Friday February 10, 2006 - 16:25:37 GMT
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FX Briefing 10 February 2006FX Briefing 10 February 2006
â€˘ Signs are increasing that BoJ will change policy in Q2
â€˘ Monetary policy uncertainty makes USD-JPY more volatile
â€˘ Pace of renminbi appreciation increases ahead of G7 meeting
The dawning of a new era: the end of quantitative easing policy draws closer
At the beginning of the week, the euro continued its downward trend, which had started after the release of US labour market data, but then stabilized within a narrow range of 1.1950 to 1.2000. The few attempts to break out of this tradingrange proved to be short-lived. USD-JPY was much more volatile: the dollar firmed up against the yen initially, parallel to the EUR-USD movement. However, on Tuesday morning, the rate slipped from over 119 to a temporary low of 117.61.
This could have been partly due to reports that a large Japanese insurance company was planning to increase the euro share in its portfolio at the expense of the dollar. However, the main reason was probably market playersâ€™ increasing nervousness about the imminent end of the zero interest rate policy, particularly around the Bank of Japan policy board meeting. From Wednesday on, the yen started recovering again. Central bank governor Toshihiko Fukui announced that, starting with the next policy meeting, the assessment of the price development would become more crucial. But this statement did not have a lasting impact either, for USD-JPY climbed to just under 119. On Friday morning however, fear of interest rate hikes gained the upper hand again on the Asian markets, and USD-JPY fell to around 117.70.
The Japanese economy has found its footing: for the third consecutive year the gross domestic product has been growing at or above potential. Fourth quarter GDP growth is expected to have reached 1-1.5% quarter-on-quarter, which would bring the annual growth rate in 2005 to around 2.7%. Even if the economy loses momentum, the statistical overhang from last year will ensure a decent growth rate in 2006 too. The growth impulses are no longer coming from external trade alone; private consumption and business investment in particular are doing well too.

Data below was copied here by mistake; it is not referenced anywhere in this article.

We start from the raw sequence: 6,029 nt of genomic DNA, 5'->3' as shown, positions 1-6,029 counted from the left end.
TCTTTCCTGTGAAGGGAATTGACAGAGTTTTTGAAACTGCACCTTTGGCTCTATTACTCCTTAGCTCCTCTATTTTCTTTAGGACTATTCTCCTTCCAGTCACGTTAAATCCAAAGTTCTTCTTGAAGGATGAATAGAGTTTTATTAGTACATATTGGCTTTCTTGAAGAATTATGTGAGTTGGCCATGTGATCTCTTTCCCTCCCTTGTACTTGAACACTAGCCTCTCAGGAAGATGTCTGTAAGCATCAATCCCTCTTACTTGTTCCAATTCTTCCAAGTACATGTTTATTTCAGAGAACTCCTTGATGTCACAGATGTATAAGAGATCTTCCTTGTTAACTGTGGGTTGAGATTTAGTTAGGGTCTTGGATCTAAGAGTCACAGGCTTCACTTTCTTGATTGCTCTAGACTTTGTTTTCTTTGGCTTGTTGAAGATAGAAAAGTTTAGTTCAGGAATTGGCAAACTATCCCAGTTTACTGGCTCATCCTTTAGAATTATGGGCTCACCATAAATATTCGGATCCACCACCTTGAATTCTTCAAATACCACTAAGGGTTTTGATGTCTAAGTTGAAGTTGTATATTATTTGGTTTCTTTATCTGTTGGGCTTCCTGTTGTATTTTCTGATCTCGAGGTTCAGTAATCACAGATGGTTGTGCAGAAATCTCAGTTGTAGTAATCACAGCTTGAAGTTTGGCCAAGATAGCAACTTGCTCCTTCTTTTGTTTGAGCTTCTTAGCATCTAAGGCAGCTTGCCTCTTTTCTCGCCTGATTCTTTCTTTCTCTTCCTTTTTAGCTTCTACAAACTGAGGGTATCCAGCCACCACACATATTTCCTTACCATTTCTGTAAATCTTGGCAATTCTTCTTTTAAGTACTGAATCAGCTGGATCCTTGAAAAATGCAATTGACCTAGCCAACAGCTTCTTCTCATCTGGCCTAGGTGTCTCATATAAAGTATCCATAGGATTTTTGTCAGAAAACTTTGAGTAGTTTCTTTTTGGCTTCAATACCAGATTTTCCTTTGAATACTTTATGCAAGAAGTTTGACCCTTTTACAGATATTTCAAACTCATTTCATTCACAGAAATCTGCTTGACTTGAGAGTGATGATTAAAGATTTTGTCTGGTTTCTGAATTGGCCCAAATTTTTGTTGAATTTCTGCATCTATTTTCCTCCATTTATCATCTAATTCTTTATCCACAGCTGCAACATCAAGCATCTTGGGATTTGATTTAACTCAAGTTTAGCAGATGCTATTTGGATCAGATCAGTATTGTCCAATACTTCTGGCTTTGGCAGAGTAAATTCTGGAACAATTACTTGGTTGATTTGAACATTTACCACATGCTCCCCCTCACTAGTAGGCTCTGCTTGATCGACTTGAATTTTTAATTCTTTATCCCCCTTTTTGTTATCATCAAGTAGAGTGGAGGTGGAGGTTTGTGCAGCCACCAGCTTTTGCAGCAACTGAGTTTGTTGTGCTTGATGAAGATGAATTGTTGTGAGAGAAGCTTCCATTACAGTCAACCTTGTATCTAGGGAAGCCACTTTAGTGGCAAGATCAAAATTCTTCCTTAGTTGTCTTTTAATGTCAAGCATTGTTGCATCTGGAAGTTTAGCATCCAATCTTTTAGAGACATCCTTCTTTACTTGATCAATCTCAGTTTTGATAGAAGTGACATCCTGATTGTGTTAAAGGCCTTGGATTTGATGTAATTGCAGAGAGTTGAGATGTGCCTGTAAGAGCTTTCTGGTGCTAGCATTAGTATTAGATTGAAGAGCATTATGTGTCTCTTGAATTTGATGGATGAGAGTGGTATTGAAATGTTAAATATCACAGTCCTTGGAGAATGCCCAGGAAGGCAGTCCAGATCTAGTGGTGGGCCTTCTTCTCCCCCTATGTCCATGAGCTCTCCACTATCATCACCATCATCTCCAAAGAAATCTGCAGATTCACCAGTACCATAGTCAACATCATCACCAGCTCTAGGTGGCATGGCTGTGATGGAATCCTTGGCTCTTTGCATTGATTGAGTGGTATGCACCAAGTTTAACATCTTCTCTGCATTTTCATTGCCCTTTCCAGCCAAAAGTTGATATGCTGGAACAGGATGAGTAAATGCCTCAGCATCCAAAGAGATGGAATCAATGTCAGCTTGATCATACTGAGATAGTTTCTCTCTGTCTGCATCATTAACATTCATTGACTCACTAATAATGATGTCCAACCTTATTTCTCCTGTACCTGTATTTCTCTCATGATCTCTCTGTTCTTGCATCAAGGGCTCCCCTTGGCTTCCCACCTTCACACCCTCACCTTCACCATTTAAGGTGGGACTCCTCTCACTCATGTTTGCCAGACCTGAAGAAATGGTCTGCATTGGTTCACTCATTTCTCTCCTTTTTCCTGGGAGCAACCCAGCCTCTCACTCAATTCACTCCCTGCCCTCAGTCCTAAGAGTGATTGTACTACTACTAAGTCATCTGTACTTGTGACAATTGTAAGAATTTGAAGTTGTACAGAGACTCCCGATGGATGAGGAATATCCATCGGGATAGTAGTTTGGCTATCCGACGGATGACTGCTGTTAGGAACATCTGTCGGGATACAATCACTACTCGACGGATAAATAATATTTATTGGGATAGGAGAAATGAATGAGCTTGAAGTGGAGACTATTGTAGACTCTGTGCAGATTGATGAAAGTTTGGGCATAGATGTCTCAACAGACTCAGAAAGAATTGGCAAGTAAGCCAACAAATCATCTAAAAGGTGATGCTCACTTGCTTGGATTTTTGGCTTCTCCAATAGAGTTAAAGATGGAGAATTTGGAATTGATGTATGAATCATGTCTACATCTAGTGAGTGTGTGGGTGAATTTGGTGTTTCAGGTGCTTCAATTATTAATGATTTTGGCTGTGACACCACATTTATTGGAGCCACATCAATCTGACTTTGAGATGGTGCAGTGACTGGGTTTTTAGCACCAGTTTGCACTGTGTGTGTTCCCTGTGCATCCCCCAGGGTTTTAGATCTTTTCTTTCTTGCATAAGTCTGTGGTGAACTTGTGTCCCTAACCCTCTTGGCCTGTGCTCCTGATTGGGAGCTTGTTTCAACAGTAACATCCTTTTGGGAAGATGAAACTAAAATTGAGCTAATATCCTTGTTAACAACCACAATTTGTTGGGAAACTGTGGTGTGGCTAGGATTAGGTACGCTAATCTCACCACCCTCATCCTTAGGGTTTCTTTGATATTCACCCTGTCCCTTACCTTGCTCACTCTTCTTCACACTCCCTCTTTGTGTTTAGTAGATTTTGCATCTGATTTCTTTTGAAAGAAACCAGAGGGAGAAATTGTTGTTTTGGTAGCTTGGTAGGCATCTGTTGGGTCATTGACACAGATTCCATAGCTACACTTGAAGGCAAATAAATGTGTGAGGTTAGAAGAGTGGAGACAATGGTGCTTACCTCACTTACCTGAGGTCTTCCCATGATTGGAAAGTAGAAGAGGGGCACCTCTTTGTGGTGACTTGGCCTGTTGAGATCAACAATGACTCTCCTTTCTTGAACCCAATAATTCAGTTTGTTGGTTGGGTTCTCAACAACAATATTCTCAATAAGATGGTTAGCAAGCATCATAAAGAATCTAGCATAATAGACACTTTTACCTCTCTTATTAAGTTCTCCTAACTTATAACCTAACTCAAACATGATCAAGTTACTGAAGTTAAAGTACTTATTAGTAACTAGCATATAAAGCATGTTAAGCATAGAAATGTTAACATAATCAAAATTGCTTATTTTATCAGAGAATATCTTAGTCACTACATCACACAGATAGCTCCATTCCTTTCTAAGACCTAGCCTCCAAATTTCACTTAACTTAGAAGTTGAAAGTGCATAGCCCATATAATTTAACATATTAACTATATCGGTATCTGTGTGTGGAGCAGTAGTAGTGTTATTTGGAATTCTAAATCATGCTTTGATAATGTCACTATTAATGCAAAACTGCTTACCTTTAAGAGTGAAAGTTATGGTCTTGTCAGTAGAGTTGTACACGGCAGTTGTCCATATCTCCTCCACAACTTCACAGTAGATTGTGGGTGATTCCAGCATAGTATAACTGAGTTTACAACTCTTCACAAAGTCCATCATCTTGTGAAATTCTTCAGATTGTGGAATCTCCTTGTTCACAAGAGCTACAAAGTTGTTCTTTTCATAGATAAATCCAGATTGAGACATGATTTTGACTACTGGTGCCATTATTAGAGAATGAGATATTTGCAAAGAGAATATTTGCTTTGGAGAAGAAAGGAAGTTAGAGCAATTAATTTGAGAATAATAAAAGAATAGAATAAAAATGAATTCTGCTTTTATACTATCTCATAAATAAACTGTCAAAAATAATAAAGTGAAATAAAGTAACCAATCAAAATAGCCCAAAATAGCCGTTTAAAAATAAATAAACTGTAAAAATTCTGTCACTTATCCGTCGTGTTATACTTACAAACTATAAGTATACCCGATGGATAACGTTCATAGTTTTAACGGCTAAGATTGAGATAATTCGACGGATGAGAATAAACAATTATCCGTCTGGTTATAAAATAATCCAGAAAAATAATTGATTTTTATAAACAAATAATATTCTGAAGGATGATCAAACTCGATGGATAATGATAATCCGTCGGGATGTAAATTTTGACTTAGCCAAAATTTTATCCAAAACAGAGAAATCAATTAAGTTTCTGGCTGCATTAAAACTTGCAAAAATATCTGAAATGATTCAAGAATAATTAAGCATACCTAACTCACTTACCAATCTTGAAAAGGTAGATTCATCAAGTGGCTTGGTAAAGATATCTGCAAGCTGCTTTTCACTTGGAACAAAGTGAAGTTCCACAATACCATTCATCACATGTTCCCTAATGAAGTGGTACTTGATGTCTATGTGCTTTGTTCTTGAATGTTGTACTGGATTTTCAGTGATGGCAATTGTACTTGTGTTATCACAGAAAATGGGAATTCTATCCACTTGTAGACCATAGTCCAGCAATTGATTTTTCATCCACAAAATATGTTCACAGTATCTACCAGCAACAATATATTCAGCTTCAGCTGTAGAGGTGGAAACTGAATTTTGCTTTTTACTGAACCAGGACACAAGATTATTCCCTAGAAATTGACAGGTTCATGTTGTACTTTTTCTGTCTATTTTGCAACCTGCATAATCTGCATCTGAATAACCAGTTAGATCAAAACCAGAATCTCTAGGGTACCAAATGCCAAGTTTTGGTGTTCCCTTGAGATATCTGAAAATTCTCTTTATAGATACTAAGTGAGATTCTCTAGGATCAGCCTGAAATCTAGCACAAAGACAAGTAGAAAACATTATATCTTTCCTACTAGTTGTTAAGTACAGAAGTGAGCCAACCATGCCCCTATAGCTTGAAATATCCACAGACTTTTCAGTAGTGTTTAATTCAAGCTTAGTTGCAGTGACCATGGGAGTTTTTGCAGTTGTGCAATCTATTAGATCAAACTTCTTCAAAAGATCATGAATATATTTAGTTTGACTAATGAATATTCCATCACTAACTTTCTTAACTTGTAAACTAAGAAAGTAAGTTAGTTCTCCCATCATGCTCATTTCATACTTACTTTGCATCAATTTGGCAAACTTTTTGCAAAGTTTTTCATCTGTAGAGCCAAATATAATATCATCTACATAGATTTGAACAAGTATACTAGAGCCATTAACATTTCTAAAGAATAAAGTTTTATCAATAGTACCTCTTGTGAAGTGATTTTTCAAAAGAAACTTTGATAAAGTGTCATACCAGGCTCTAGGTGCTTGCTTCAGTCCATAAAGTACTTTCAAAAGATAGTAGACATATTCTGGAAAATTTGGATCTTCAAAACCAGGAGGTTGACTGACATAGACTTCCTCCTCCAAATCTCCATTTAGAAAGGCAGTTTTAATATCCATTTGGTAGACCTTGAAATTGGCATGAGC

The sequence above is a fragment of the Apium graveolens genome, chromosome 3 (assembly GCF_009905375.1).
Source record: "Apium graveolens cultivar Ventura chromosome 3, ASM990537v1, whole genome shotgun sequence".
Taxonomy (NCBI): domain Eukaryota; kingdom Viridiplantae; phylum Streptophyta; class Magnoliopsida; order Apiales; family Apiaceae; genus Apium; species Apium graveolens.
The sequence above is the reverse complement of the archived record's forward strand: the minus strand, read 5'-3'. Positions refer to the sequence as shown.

So far the Bank of Japan has stuck to its zero interest rate policy with quantitative targets for (over-)providing the banks with liquidity. The bank had committed itself to continuing with its ultra-loose monetary policy until a clear upward trend in inflation rates had been established. The core rate of Japanese consumer prices (excluding fresh food) has now been positive year-on-year since October. At the beginning of March, January price data will be published. We expect inflation to have picked up to around 0.4% year-on-year and this is the level we will probably be seeing for the rest of the year too.
Because of these developments, the BoJ had already started to pave the way for a monetary policy turnaround last year. It remained rather vague about this, however, especially with respect to a time frame. Central bank governor Fukui spoke of some time in the fiscal year 2006/07, which starts in April. Mr. Fukui was alsointent on curbing interest rate hike expectations. He said that the interest rate level would still be very low after the policy change. With the latest remark that more weight would in future be given to the assessment of the price development, the signs are increasing that the transition to a conventional interest rate orientated monetary policy might commence in spring. A good opportunity for this would be 28 April, when the bi-annual Outlook for Economic Activity and Prices is presented. Just like the Fed and the ECB earlier, the Japanese central bank will want to give the capital markets some indication of its longer-term plans for interest rates. Its monthly report would be one possibility to make its intentions transparent. One argument against starting a new era of monetary policy at the end of April is that virtually the whole of Japan traditionally takes off the following Golden Week with its three national holidays.
To start with, the BoJ will reduce excess liquidity. The target range for the banksâ€™ current account balances with the central bank might, for instance, be cut to 27-32trn yen, which a minority on the board has been voting for for months. The interest rate can only be used as a tool for steering the money market when liquidity matches actual demand. Therefore the BoJ is unlikely to set a positive key interest rate until some time in the second half of the year.
The market has priced in relatively strong interest rate hikes; the money market contract for December is currently implying a 3-month money market rate of around 0.5%. As long as the central bank remains unspecific about its intentions, the uncertainty about the pace and extent of interest rate increases will be relatively high. In this situation, USD-JPY remains prone to correction. Given the huge interest rate differential, the yen is still one of the most attractive currencies to borrow, but the risk of carry trades is increasing as the Japanese economy continues on its path of solid growth and the central bank starts to tighten.
China: Faster renminbi appreciation?
The renminbiâ€™s appreciation since the central parity adjustment last summer has been disappointing. The theoretically possible fluctuation of 0.3% compared to the fixing of the previous day has in no way been used to its full extent. Over more than six months, the renminbi has gained as little as 0.7% against the US dollar. But since the Chinese New Year Festival, it has moved somewhat more strongly (cf. chart). The purpose of this movement might be to take the wind out of G7/G8 criticsâ€™ sails this weekend.
Stephan Rieke +49 69 718-4114
+49 69 718-3642
Foreign Exchange Trading
+49 69 718-2695
Matthias Grabbe / Klaus NĂ¤fken
+49 69 718-2688
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